After watching the 2006 World Cup and seeing the Portuguese and Angolan teams surprise, wow and make history with their mad mad mad skills at football (soccer), I became intrigued with more than just the players from the teams. I was intrigued with these countries that incidentally shared a language and history. At first I used Google and Wikipedia to learn the basics of each country, but found that I wanted to know a lot more. And so, the search began for materials on Portugal, a power that took Africa by storm during the age of discovery, which I had read about in an illustrated history book when I was a kid and logged away in the recesses of my mind. Through my light research inspired by a game of football, I found out that in 1755 Portugal's capitol, Lisbon, had suffered a devastating earthquake that was then followed by a tsunami that nearly wiped out the city. I found this out shortly after the big tsunami disaster had hit southeast Asia, so the intrigue turned into an obssession with this country that sits on the western-most tip of Europe with the vast Atlantic Ocean in its horizon and Spain as its neighbor. During my reading immersion in everything Portuguese, from food to music, I remembered something that someone had told me about the Portuguese language-- that it was Spanish mixed with French. Well, I thought, let's take a look. The library had a great collection of books and DVDs about Portugal as well as, to my delight, several Portuguese langage aides, including the
Teach Yourself series, a great resource for anything your heart desires to learn. Luckily, Teach Yourself also publishes books about countries that cover, with great detail, the social, cultural, religious and gastronomic elements of a place. It was through Teach Yourself that I found out about Portugal's rocky relationship with Spain, which goes a long way back in history and manifests itself still with proverbs inspired by historical rifts involving Spain wanting to take over Portugal and Portugal foiling such plans on several occassions. In other words, these two countries share a border, but though they are "friends" now, there are still echoes from the past heard through proverbs. Here is one proverb that stuck with me:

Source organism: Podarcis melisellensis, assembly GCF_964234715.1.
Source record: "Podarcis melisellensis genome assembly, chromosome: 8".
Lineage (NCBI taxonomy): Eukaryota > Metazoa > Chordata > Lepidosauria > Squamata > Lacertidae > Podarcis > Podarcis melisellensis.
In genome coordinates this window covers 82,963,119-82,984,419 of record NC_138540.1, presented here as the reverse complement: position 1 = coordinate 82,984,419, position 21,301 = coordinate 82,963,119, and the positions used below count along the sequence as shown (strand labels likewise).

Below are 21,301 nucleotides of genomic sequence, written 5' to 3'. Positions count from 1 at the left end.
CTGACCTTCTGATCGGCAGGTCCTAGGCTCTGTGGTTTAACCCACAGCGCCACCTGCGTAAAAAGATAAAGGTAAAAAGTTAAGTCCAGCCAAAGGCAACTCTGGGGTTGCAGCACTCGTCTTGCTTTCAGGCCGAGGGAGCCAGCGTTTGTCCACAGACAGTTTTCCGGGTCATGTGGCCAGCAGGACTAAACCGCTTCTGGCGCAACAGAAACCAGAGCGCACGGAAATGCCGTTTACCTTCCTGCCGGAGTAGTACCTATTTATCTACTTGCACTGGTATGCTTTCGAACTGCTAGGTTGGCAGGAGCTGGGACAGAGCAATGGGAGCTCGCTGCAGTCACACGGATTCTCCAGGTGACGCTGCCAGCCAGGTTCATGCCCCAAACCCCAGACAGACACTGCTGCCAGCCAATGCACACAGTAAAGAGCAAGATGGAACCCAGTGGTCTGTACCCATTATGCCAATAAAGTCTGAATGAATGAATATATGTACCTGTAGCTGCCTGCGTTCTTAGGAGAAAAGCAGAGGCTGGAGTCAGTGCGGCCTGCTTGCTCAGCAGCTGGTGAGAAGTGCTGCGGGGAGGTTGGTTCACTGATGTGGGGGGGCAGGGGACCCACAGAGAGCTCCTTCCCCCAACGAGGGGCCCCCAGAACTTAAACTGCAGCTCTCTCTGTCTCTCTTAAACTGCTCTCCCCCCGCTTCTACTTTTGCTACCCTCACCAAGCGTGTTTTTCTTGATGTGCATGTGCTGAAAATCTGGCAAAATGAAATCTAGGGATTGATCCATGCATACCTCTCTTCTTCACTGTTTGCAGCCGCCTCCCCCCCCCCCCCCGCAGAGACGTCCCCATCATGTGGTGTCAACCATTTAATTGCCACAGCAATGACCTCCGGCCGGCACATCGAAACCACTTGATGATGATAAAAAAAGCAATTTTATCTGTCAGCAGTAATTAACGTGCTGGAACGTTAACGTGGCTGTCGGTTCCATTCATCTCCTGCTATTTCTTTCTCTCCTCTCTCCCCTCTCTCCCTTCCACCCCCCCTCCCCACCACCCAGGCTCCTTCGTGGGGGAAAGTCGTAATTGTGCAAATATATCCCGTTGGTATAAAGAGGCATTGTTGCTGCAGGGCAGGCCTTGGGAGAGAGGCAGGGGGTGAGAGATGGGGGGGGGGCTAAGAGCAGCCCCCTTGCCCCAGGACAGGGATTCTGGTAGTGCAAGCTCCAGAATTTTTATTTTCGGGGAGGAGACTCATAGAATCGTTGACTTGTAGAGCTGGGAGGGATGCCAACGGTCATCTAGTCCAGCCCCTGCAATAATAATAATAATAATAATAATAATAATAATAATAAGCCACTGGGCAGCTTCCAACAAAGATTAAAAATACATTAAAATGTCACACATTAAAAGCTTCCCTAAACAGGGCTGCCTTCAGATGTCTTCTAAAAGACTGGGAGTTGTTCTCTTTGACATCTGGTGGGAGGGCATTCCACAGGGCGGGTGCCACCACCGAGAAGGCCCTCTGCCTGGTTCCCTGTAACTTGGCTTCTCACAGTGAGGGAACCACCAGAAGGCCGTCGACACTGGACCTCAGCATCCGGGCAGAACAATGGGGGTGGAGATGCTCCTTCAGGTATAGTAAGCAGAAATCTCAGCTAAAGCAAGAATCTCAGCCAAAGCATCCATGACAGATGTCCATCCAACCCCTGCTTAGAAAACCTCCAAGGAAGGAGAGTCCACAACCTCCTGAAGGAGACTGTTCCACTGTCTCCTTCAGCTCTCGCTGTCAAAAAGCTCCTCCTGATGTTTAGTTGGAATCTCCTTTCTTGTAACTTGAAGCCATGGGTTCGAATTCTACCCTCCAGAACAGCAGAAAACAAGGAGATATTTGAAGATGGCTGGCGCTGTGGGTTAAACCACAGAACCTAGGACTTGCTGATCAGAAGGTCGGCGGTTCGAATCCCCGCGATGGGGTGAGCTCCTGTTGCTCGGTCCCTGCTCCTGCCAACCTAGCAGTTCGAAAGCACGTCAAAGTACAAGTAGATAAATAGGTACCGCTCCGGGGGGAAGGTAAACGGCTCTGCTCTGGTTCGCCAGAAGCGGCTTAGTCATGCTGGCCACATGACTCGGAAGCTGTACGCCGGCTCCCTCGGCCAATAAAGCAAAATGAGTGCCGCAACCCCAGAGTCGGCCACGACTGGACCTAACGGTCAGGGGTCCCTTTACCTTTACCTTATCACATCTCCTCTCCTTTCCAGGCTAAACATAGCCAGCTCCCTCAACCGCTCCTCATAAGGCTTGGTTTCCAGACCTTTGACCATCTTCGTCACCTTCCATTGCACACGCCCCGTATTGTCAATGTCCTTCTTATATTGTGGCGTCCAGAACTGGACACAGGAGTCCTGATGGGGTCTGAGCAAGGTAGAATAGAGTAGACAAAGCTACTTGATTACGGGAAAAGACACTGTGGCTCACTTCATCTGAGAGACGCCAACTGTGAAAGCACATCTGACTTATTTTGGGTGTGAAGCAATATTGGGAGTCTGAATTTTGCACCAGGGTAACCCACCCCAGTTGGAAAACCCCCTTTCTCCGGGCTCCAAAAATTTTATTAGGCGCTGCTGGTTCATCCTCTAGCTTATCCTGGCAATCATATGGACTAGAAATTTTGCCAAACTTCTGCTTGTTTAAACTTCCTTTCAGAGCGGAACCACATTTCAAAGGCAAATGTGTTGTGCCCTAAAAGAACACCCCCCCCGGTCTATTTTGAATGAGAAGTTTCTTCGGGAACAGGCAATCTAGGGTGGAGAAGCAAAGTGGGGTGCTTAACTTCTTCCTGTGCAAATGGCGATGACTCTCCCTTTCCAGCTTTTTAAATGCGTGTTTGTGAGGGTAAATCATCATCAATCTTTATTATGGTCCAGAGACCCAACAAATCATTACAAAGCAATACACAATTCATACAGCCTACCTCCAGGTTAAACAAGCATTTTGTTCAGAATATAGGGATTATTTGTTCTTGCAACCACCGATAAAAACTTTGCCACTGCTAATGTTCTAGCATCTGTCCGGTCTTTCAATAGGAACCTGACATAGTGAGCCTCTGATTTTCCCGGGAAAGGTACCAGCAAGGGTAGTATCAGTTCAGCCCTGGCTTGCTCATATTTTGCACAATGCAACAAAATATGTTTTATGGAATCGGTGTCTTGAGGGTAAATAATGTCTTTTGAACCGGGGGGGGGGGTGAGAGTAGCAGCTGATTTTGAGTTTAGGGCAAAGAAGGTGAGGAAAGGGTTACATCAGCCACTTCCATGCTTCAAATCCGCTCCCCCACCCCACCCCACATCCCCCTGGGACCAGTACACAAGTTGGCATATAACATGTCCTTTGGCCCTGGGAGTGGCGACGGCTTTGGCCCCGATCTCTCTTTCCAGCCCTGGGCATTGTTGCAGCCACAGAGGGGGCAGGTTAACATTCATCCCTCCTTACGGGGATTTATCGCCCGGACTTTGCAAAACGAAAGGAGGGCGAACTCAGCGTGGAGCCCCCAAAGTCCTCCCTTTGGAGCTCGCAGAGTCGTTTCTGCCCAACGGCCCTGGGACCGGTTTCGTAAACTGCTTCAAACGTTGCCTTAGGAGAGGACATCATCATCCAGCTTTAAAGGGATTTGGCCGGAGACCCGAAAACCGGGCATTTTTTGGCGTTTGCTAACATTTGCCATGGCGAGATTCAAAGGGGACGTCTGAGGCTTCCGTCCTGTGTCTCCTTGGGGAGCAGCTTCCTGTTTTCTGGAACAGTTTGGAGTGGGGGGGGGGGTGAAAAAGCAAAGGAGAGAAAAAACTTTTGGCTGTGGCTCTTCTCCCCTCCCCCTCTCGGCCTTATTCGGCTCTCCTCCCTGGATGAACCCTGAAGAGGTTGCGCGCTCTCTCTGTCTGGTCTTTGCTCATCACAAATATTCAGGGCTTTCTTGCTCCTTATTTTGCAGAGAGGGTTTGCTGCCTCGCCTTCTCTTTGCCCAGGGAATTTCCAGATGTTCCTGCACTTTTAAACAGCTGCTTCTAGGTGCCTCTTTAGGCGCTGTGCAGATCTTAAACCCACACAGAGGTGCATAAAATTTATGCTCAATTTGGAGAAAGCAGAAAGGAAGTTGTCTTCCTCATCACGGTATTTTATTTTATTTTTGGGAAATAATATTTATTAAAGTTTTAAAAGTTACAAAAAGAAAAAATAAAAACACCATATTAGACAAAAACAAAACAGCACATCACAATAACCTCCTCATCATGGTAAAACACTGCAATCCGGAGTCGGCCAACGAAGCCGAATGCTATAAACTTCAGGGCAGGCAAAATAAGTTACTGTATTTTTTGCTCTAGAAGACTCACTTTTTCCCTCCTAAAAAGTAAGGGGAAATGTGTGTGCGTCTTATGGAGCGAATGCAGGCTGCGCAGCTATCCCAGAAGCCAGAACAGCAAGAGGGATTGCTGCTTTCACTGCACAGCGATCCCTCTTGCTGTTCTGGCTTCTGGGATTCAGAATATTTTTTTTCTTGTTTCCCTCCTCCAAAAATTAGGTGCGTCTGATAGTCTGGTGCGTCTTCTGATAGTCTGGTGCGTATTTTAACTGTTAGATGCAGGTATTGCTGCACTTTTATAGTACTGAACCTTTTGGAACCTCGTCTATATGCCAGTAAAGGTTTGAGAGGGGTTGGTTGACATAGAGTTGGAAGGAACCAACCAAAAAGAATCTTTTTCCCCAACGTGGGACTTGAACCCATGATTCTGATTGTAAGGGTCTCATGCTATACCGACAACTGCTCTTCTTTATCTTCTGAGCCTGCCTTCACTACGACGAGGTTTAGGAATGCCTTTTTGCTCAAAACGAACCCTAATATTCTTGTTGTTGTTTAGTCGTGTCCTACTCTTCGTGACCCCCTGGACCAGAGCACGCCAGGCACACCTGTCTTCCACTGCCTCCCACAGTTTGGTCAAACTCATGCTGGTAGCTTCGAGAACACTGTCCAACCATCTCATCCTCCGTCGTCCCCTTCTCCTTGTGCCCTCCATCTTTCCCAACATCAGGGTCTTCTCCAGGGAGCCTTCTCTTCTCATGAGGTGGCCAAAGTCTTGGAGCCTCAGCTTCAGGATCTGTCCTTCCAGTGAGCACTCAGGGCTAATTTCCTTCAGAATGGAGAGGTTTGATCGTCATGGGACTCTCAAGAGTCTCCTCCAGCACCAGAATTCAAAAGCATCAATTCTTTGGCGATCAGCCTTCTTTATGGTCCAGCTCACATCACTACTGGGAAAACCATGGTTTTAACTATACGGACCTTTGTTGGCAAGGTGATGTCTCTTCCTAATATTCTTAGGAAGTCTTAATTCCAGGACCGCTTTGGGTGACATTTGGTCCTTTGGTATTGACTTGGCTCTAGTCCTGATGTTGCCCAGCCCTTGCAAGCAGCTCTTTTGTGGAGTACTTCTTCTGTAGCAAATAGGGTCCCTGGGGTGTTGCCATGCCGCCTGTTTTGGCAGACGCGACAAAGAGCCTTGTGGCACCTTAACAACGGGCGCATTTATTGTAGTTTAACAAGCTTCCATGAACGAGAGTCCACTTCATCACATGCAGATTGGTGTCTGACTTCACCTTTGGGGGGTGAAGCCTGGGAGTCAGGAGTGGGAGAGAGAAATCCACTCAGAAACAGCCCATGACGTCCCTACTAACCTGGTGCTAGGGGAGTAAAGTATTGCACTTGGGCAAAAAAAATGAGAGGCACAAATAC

De Espanha, nem bom vento nem bom casamento.
From Spain, neither good wind nor good marriage.

Now, the wind part refers to the East winds coming from Spain that cause storms. The marriage part, however, has deeper historical roots than mere weather. It is a really interesting story and one that I read about in the Teach Yourself book about Portugal. I hate to say I can't remember the details, as the hunger pangs for all things Portuguese began in 2006 and have calmed down a bit. What I do remember is that the marriage bit of the proverb is in reference to a union between Portuguese and Spanish royalty and an awful case of separation anxiety involving the physical keeping of the queen's corpse on the throne.

Now, I don't remember every detail from my research obviously, but I know a lot of things about a lot of things and places that most people don't. First, because I've always been an arm chair historian and small-scale researcher to satsify personal curiosity, and second, because I know how to reap the benefits of my local library.

So, I said something about how my brain works and I believe I've woven quite the tapestry to demonstrate that it just keeps going on and on.